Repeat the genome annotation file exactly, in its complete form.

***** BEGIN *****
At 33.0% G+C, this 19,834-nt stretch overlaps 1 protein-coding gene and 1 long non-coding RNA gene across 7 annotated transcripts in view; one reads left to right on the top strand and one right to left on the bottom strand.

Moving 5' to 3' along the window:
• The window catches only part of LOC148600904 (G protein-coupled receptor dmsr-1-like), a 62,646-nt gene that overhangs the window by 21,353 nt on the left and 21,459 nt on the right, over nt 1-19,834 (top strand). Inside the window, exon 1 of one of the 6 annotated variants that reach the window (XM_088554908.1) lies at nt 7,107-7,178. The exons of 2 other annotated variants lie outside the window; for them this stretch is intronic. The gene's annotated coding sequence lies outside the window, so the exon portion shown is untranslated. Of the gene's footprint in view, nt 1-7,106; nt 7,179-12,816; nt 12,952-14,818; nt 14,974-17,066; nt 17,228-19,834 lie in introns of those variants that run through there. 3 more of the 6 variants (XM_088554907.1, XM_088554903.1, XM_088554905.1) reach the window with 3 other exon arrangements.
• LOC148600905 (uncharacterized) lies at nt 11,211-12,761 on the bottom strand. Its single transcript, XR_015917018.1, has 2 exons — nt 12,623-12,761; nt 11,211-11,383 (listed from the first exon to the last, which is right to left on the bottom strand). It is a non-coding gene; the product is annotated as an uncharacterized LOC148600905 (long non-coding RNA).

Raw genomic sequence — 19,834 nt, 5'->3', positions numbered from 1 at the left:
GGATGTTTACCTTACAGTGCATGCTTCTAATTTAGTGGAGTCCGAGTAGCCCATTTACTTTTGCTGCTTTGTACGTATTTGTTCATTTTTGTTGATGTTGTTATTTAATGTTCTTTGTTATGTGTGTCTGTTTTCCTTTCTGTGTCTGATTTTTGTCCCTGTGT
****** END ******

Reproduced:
At 33.0% G+C, this 19,834-nt stretch overlaps 1 protein-coding gene and 1 long non-coding RNA gene across 7 annotated transcripts in view; one reads left to right on the top strand and one right to left on the bottom strand.

Moving 5' to 3' along the window:
• The window catches only part of LOC148600904 (G protein-coupled receptor dmsr-1-like), a 62,646-nt gene that overhangs the window by 21,353 nt on the left and 21,459 nt on the right, over nt 1-19,834 (top strand). Inside the window, exon 1 of one of the 6 annotated variants that reach the window (XM_088554908.1) lies at nt 7,107-7,178. The exons of 2 other annotated variants lie outside the window; for them this stretch is intronic. The gene's annotated coding sequence lies outside the window, so the exon portion shown is untranslated. Of the gene's footprint in view, nt 1-7,106; nt 7,179-12,816; nt 12,952-14,818; nt 14,974-17,066; nt 17,228-19,834 lie in introns of those variants that run through there. 3 more of the 6 variants (XM_088554907.1, XM_088554903.1, XM_088554905.1) reach the window with 3 other exon arrangements.
• LOC148600905 (uncharacterized) lies at nt 11,211-12,761 on the bottom strand. Its single transcript, XR_015917018.1, has 2 exons — nt 12,623-12,761; nt 11,211-11,383 (listed from the first exon to the last, which is right to left on the bottom strand). It is a non-coding gene; the product is annotated as an uncharacterized LOC148600905 (long non-coding RNA).

Raw genomic sequence — 19,834 nt, 5'->3', positions numbered from 1 at the left:
GGATGTTTACCTTACAGTGCATGCTTCTAATTTAGTGGAGTCCGAGTAGCCCATTTACTTTTGCTGCTTTGTACGTATTTGTTCATTTTTGTTGATGTTGTTATTTAATGTTCTTTGTTATGTGTGTCTGTTTTCCTTTCTGTGTCTGATTTTTGTCCCTGTGT